The incident management system (IMS) has been cited as the only way to safely, efficiently and effectively handle an emergency situation. To emphasize this point, there are just a few items that folks in our business can completely agree upon. The use of the incident management system seems like one of those items (agreed upon) that falls into this very narrow category.
Simply stated, fire-rescue command personnel need to function in a strong, central management position in order to be successful. In the two early articles in this series on the basics of command, we discussed the principle of the incident management system (August 1996) and then the duties and responsibilities of the incident commander (October 1996). Now, let's take a practical look at just how the system comes together and is applied at an alarm. This article will review the initial portion of incident operations.
Once a specific IMS departmental policy has been prepared and all members have been properly trained in its implementation, it is time to begin using the system. These two critical steps cannot be overlooked as foundations to the transition into IMS. Further, there are several supporting policies that must be in place and understood before the system will work as advertised. These policies deal with standard company operations, communications and dispatch procedures. Departments should reach out for help in developing and teaching these policies and procedures. Much information and assistance is available for the asking. In fact, a National Incident Management Symposium is held in Phoenix each September. This is a great place to get a wealth of information about IMS and to network with other practitioners.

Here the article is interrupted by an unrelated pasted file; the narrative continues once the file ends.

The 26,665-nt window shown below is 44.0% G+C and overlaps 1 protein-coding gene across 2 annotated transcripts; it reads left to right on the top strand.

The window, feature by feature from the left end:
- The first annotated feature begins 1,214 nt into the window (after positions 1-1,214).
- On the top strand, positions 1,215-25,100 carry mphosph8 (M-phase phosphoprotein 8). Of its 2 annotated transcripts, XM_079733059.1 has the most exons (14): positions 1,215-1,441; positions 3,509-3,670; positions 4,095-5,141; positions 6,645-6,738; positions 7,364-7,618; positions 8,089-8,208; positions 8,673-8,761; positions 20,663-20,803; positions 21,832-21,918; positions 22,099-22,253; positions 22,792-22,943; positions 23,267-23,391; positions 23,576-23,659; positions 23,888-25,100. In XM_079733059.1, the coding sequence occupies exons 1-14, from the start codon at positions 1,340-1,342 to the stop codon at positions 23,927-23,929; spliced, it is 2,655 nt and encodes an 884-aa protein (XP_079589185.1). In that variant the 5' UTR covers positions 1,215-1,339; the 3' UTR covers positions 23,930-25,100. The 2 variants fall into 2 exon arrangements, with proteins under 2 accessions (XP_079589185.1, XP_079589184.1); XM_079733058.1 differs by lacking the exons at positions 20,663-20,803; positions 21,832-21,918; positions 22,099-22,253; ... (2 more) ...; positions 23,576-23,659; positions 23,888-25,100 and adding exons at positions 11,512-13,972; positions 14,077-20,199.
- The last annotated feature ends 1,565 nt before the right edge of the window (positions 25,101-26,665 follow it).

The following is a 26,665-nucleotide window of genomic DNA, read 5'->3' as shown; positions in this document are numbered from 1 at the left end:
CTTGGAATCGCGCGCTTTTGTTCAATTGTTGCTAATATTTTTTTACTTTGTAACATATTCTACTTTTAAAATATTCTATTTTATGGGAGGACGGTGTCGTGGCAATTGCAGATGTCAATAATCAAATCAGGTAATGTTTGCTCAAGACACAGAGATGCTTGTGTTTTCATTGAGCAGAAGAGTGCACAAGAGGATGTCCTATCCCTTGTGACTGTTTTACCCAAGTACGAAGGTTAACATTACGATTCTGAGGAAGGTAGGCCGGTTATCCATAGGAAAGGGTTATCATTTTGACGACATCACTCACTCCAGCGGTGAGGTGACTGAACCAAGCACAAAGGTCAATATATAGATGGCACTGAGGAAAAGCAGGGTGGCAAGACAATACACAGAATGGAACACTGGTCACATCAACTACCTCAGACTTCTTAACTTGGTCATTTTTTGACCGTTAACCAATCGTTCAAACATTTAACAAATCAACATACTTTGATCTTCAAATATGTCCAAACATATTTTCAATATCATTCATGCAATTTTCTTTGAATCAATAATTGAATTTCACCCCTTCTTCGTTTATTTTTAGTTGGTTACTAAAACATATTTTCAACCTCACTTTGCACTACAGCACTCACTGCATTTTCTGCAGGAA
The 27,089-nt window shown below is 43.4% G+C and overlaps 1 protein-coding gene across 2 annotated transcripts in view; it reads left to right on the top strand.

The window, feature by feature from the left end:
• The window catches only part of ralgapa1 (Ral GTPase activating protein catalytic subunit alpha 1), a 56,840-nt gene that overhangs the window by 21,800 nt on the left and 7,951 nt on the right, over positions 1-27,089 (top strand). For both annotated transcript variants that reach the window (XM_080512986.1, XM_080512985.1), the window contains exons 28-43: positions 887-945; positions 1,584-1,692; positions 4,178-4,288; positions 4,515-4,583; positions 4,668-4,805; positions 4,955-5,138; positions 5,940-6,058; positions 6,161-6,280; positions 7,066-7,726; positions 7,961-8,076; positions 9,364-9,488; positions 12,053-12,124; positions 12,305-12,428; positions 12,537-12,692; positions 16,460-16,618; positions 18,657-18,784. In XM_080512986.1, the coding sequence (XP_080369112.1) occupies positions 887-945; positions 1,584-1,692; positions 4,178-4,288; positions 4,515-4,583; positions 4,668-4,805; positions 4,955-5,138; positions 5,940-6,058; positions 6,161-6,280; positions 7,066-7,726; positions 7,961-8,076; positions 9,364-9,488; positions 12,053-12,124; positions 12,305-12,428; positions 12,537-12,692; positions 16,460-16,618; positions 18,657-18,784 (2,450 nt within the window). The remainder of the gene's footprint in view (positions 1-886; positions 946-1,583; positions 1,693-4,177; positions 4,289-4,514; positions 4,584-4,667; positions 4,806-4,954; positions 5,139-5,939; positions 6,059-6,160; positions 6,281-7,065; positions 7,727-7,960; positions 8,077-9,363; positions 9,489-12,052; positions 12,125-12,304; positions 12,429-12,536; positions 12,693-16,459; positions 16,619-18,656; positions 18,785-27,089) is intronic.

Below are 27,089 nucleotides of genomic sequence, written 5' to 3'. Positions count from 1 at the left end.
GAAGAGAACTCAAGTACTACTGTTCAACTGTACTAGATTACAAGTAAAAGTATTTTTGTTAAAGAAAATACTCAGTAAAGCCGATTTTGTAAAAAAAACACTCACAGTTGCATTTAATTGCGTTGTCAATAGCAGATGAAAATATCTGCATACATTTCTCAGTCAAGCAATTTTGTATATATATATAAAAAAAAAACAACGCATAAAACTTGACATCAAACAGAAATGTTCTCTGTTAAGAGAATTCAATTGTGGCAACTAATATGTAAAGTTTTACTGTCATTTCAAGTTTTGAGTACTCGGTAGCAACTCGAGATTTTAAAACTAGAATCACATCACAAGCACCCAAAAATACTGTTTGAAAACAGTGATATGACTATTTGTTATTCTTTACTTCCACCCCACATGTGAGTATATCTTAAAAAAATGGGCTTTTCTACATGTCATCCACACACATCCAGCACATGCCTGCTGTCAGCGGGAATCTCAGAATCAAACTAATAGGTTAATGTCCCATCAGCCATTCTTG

After the preparation is complete and the apparatus is responding to a call for help, "the rubber meets the road." Upon arrival, the apparatus is properly placed, taking advantage of the visual size-up information and topography. The officer must ensure that the area is safe to operate in, considering that the situation can change rapidly (apparatus placement and scene safety are topics that should get consideration at all alarms). The system gets started by the first-arriving officer making a brief initial report (BIR). Six items make up the BIR:Confirm incident address. Incident description. Incident conditions. Request for assistance, if needed. Initial action plan. Assumption of command.
Let's take a detailed look at each item and see how it is applied.
The company officer indicates that his or her unit has arrived on location by restating the incident address. This action will confirm the incident address to responding apparatus as well as letting the Communications Center correct any mistake that could have been made in locating the incident. One example: "Engine 10 to Communications on location at 4315 Jones Terrace." At this point, the Communications Center can make required adjustments if needed, such as, "Communications to Engine 10, the correct address is 4315 Jones Street."